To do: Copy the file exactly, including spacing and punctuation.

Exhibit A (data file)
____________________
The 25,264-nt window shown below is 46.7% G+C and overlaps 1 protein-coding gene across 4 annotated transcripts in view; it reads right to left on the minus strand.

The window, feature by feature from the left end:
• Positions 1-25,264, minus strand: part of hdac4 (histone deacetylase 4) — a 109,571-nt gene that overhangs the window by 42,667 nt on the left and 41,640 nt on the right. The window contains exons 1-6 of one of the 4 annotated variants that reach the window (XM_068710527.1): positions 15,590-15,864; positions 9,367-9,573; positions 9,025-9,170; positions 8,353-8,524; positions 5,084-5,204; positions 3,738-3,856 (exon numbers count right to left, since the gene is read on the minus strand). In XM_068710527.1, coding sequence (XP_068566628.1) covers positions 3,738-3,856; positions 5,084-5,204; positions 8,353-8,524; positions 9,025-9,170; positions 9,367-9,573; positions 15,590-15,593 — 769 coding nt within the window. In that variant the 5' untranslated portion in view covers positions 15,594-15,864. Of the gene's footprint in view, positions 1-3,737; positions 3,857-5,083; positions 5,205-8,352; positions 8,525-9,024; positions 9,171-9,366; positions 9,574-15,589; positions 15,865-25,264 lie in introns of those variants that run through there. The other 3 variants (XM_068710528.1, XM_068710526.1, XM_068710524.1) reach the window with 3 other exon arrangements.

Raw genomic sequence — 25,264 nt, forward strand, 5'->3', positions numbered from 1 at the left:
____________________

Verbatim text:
The 25,264-nt window shown below is 46.7% G+C and overlaps 1 protein-coding gene across 4 annotated transcripts in view; it reads right to left on the minus strand.

The window, feature by feature from the left end:
• Positions 1-25,264, minus strand: part of hdac4 (histone deacetylase 4) — a 109,571-nt gene that overhangs the window by 42,667 nt on the left and 41,640 nt on the right. The window contains exons 1-6 of one of the 4 annotated variants that reach the window (XM_068710527.1): positions 15,590-15,864; positions 9,367-9,573; positions 9,025-9,170; positions 8,353-8,524; positions 5,084-5,204; positions 3,738-3,856 (exon numbers count right to left, since the gene is read on the minus strand). In XM_068710527.1, coding sequence (XP_068566628.1) covers positions 3,738-3,856; positions 5,084-5,204; positions 8,353-8,524; positions 9,025-9,170; positions 9,367-9,573; positions 15,590-15,593 — 769 coding nt within the window. In that variant the 5' untranslated portion in view covers positions 15,594-15,864. Of the gene's footprint in view, positions 1-3,737; positions 3,857-5,083; positions 5,205-8,352; positions 8,525-9,024; positions 9,171-9,366; positions 9,574-15,589; positions 15,865-25,264 lie in introns of those variants that run through there. The other 3 variants (XM_068710528.1, XM_068710526.1, XM_068710524.1) reach the window with 3 other exon arrangements.

Raw genomic sequence — 25,264 nt, forward strand, 5'->3', positions numbered from 1 at the left: